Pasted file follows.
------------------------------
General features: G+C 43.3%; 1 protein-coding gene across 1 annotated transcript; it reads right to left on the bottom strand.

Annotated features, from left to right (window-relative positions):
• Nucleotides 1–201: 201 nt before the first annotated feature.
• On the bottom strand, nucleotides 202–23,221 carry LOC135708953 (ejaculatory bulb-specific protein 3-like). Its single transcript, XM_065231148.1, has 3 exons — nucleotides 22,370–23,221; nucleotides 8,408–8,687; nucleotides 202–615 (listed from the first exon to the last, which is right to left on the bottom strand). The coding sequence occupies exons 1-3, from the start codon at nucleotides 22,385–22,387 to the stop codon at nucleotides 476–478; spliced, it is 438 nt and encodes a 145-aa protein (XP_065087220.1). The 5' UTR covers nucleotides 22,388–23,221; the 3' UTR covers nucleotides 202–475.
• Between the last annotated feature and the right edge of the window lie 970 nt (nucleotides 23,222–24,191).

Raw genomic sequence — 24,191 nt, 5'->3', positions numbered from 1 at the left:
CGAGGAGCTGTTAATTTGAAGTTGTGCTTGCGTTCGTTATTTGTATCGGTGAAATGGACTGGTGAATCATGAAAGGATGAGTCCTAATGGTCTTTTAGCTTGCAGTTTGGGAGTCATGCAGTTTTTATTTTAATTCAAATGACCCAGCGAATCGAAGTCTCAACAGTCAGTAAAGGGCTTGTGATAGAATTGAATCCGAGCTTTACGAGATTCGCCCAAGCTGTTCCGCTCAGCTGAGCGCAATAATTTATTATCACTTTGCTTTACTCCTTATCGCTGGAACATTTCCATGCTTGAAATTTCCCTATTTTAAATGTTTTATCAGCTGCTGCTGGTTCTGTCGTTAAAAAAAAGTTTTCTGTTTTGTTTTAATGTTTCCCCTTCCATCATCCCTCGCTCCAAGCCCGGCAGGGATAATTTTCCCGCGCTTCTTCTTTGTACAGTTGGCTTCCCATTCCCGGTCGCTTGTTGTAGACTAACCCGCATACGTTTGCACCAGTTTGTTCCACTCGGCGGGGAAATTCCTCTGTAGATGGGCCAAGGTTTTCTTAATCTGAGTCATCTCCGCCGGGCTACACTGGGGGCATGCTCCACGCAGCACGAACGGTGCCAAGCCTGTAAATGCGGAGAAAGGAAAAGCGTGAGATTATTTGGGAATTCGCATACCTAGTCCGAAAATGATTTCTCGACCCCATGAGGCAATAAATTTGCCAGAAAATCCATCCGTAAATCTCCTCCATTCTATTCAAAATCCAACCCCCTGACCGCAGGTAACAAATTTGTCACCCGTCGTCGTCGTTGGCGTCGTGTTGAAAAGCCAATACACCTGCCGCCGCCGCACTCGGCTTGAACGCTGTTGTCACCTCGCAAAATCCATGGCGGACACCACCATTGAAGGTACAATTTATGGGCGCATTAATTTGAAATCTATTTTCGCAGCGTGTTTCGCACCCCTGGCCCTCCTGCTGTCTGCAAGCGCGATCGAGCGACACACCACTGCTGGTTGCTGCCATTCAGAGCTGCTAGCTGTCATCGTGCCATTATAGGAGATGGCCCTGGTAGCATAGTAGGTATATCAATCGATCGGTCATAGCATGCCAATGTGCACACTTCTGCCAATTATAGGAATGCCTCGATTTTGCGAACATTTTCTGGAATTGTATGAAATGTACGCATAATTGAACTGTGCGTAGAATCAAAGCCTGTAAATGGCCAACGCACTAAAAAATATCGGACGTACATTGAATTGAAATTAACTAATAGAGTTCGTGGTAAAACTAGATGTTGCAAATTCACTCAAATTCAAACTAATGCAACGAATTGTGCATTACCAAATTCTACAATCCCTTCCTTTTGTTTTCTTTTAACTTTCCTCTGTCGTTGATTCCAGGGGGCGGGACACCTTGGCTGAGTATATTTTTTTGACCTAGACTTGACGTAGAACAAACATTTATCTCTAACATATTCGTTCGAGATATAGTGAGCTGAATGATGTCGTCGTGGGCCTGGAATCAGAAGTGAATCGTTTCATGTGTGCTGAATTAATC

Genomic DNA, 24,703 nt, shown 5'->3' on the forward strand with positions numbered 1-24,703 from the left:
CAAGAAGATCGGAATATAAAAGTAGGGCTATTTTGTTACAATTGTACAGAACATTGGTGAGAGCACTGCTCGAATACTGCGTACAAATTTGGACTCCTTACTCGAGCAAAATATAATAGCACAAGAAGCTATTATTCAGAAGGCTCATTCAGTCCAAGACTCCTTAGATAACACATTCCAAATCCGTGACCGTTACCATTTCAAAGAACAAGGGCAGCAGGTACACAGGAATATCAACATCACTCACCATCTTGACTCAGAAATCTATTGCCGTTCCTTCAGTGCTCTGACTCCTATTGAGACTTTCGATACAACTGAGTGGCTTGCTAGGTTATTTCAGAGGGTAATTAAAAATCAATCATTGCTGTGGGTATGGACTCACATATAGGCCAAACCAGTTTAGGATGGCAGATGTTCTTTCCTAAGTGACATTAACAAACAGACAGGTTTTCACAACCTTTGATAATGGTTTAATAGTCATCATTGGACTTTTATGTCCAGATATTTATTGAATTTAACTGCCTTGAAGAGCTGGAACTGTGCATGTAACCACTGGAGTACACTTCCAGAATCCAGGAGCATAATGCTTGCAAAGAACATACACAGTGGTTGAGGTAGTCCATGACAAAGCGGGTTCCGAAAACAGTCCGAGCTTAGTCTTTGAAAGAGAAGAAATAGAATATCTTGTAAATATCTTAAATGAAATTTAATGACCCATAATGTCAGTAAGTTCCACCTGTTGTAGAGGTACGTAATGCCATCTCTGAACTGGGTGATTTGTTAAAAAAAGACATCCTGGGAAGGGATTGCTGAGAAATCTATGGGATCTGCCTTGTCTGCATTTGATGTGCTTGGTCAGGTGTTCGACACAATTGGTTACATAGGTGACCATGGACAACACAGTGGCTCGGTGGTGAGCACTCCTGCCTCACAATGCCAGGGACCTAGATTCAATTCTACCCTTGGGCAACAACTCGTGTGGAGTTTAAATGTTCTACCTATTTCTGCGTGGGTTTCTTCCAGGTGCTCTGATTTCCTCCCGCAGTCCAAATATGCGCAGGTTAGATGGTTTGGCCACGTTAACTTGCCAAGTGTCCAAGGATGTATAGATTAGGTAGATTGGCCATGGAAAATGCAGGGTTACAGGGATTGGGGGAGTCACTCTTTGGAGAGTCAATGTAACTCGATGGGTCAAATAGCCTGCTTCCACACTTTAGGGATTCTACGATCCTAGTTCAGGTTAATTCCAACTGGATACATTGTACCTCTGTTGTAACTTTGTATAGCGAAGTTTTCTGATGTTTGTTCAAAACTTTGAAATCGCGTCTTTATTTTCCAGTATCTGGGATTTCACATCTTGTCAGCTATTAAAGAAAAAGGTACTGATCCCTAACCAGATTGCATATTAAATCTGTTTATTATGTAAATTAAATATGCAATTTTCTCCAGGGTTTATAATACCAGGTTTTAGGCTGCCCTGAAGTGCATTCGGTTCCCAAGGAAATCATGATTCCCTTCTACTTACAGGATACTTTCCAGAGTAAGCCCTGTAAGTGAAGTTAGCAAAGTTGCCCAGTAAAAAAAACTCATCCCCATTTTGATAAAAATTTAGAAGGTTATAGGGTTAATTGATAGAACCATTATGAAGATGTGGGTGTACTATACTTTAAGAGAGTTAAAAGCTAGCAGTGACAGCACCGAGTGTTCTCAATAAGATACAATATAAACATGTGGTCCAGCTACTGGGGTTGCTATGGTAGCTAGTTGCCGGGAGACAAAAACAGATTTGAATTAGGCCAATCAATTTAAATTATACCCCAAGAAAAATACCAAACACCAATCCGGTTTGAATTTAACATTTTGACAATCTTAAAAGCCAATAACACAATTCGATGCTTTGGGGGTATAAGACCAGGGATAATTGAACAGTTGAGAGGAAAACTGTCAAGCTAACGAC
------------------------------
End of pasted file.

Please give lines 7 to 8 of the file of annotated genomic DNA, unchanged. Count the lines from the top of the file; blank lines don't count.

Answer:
CGAGGAGCTGTTAATTTGAAGTTGTGCTTGCGTTCGTTATTTGTATCGGTGAAATGGACTGGTGAATCATGAAAGGATGAGTCCTAATGGTCTTTTAGCTTGCAGTTTGGGAGTCATGCAGTTTTTATTTTAATTCAAATGACCCAGCGAATCGAAGTCTCAACAGTCAGTAAAGGGCTTGTGATAGAATTGAATCCGAGCTTTACGAGATTCGCCCAAGCTGTTCCGCTCAGCTGAGCGCAATAATTTATTATCACTTTGCTTTACTCCTTATCGCTGGAACATTTCCATGCTTGAAATTTCCCTATTTTAAATGTTTTATCAGCTGCTGCTGGTTCTGTCGTTAAAAAAAAGTTTTCTGTTTTGTTTTAATGTTTCCCCTTCCATCATCCCTCGCTCCAAGCCCGGCAGGGATAATTTTCCCGCGCTTCTTCTTTGTACAGTTGGCTTCCCATTCCCGGTCGCTTGTTGTAGACTAACCCGCATACGTTTGCACCAGTTTGTTCCACTCGGCGGGGAAATTCCTCTGTAGATGGGCCAAGGTTTTCTTAATCTGAGTCATCTCCGCCGGGCTACACTGGGGGCATGCTCCACGCAGCACGAACGGTGCCAAGCCTGTAAATGCGGAGAAAGGAAAAGCGTGAGATTATTTGGGAATTCGCATACCTAGTCCGAAAATGATTTCTCGACCCCATGAGGCAATAAATTTGCCAGAAAATCCATCCGTAAATCTCCTCCATTCTATTCAAAATCCAACCCCCTGACCGCAGGTAACAAATTTGTCACCCGTCGTCGTCGTTGGCGTCGTGTTGAAAAGCCAATACACCTGCCGCCGCCGCACTCGGCTTGAACGCTGTTGTCACCTCGCAAAATCCATGGCGGACACCACCATTGAAGGTACAATTTATGGGCGCATTAATTTGAAATCTATTTTCGCAGCGTGTTTCGCACCCCTGGCCCTCCTGCTGTCTGCAAGCGCGATCGAGCGACACACCACTGCTGGTTGCTGCCATTCAGAGCTGCTAGCTGTCATCGTGCCATTATAGGAGATGGCCCTGGTAGCATAGTAGGTATATCAATCGATCGGTCATAGCATGCCAATGTGCACACTTCTGCCAATTATAGGAATGCCTCGATTTTGCGAACATTTTCTGGAATTGTATGAAATGTACGCATAATTGAACTGTGCGTAGAATCAAAGCCTGTAAATGGCCAACGCACTAAAAAATATCGGACGTACATTGAATTGAAATTAACTAATAGAGTTCGTGGTAAAACTAGATGTTGCAAATTCACTCAAATTCAAACTAATGCAACGAATTGTGCATTACCAAATTCTACAATCCCTTCCTTTTGTTTTCTTTTAACTTTCCTCTGTCGTTGATTCCAGGGGGCGGGACACCTTGGCTGAGTATATTTTTTTGACCTAGACTTGACGTAGAACAAACATTTATCTCTAACATATTCGTTCGAGATATAGTGAGCTGAATGATGTCGTCGTGGGCCTGGAATCAGAAGTGAATCGTTTCATGTGTGCTGAATTAATC

Genomic DNA, 24,703 nt, shown 5'->3' on the forward strand with positions numbered 1-24,703 from the left: